A recent study led by researchers at the McGovern Medical School at The University of Texas Health Science Center in Houston finds patients with cannabis use disorder are at a modestly increased risk of perioperative morbidity and mortality after major elective, inpatient, noncardiac surgery.
Recently in the United States, cannabis use has become more widely accepted, used, and perceived as harmless. This retrospective, population-based, matched cohort study sought to understand whether use of cannabis is associated with increased morbidity and mortality.
The study included 6,211 patients with cannabis use disorder and 6,211 patients without cannabis use disorder aged 18 to 65 years who underwent major elective inpatient surgery from January 2016 to December 2019. Measures included in-hospital mortality and 7 major perioperative complications based on the ICD-10 discharge diagnosis codes.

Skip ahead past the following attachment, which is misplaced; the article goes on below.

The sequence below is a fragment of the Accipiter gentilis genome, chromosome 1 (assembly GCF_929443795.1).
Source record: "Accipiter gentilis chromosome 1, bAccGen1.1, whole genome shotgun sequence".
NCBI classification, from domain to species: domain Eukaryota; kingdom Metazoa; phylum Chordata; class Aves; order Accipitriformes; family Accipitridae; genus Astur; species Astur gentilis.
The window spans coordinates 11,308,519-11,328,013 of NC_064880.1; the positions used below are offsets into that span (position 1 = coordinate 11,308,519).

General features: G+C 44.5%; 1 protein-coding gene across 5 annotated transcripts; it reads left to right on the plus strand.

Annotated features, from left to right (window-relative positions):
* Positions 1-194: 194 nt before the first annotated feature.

Results showed that 7.73% of patients with cannabis use disorder experienced morbidity and mortality complications versus 6.57% of patients unexposed to cannabis.
“In the context of increasing cannabis use rates, our findings support preoperative screening for cannabis use disorder as a component of perioperative risk stratification,” the researchers conclude. “However, further research is needed to quantify the perioperative impact of cannabis use by route and dosage and to inform recommendations for preoperative cannabis cessation.”Read More >>